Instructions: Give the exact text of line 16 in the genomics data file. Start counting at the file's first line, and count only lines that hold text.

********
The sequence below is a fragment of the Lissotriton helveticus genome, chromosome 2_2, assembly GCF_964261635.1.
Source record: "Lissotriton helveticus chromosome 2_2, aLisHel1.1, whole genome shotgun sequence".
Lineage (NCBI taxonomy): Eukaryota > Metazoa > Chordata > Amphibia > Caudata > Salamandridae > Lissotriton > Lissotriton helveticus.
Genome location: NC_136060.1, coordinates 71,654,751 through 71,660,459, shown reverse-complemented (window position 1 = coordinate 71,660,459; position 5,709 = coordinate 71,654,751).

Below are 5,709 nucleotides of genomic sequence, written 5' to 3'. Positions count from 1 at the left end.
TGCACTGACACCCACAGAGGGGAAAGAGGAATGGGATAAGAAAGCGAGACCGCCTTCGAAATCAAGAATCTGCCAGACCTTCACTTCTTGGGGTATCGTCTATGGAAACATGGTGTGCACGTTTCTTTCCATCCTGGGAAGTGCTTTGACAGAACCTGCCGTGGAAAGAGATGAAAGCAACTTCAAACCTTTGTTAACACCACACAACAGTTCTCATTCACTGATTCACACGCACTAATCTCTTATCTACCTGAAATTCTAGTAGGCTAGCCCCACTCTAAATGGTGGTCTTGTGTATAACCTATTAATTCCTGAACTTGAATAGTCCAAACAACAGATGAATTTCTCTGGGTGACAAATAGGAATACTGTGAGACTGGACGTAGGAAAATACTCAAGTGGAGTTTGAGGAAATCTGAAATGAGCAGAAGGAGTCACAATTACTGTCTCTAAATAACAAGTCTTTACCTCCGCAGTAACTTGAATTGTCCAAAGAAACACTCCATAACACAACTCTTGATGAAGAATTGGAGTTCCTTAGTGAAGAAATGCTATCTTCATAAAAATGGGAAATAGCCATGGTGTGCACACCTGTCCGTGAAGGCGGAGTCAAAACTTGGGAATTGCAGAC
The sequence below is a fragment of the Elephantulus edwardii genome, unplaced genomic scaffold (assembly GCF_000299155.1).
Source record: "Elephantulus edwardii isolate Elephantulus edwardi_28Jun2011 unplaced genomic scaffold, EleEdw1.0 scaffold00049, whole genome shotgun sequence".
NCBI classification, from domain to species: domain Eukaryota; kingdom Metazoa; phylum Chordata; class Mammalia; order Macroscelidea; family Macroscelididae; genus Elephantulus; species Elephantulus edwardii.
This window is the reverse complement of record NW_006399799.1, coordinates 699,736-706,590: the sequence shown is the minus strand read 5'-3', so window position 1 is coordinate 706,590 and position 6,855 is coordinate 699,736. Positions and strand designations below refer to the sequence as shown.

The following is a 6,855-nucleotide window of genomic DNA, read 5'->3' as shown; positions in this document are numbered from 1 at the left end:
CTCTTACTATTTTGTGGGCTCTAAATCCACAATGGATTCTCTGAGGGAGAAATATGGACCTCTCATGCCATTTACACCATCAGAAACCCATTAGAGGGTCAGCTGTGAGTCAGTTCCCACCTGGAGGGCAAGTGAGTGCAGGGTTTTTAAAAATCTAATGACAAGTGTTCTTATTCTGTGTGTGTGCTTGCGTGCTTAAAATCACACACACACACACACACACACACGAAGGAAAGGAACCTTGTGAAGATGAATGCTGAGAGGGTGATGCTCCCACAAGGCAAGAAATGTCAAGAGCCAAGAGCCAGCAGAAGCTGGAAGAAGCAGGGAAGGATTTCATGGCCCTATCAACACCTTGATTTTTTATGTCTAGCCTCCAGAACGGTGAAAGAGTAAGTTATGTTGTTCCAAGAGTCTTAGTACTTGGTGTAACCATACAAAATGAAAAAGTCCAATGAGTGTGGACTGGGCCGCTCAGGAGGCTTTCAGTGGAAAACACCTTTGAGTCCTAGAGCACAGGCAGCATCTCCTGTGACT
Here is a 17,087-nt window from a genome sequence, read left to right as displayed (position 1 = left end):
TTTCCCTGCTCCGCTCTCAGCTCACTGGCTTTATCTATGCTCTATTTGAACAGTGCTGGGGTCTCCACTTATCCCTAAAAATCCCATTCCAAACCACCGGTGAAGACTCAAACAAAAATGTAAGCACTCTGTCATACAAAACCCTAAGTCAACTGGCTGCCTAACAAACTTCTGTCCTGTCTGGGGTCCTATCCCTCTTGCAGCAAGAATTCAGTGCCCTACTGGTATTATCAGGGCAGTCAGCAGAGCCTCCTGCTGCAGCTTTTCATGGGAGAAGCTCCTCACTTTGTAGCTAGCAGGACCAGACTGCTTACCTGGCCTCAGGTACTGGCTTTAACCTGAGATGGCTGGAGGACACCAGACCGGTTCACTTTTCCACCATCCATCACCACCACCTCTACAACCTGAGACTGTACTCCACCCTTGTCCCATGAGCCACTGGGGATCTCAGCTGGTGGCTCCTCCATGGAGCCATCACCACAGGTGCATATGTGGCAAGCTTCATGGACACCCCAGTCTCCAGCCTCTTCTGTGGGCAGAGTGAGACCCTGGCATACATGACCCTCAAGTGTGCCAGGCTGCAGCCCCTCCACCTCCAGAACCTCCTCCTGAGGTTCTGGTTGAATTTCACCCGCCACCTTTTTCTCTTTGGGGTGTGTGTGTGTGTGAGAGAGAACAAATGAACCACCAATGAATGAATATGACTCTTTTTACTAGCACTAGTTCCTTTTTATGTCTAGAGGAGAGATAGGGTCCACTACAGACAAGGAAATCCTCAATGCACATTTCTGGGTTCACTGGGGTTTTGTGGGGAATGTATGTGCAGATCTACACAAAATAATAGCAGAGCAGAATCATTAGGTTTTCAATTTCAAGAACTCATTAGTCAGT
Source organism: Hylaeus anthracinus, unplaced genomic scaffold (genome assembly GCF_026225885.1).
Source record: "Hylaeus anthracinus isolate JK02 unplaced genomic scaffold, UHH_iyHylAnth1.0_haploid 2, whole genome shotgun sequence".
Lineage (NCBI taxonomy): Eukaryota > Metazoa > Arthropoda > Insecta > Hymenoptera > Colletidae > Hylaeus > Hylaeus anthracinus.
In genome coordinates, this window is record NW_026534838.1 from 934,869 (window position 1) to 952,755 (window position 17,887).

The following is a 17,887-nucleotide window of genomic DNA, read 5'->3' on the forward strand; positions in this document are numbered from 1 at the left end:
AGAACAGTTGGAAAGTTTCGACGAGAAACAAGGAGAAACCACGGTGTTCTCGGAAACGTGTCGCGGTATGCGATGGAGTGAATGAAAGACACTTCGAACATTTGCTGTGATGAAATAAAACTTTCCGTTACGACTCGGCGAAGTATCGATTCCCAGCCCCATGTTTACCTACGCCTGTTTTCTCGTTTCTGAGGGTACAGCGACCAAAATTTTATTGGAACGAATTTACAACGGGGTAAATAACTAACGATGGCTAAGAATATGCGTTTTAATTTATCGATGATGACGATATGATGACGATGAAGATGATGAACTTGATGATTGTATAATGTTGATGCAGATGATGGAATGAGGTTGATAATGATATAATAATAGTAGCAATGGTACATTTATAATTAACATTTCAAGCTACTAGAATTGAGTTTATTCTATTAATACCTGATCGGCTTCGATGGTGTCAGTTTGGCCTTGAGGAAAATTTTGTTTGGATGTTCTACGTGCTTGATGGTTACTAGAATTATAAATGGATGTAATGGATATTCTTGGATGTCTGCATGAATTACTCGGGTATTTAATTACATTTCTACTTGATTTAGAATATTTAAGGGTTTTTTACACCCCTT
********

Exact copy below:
Source record: "Hylaeus anthracinus isolate JK02 unplaced genomic scaffold, UHH_iyHylAnth1.0_haploid 2, whole genome shotgun sequence".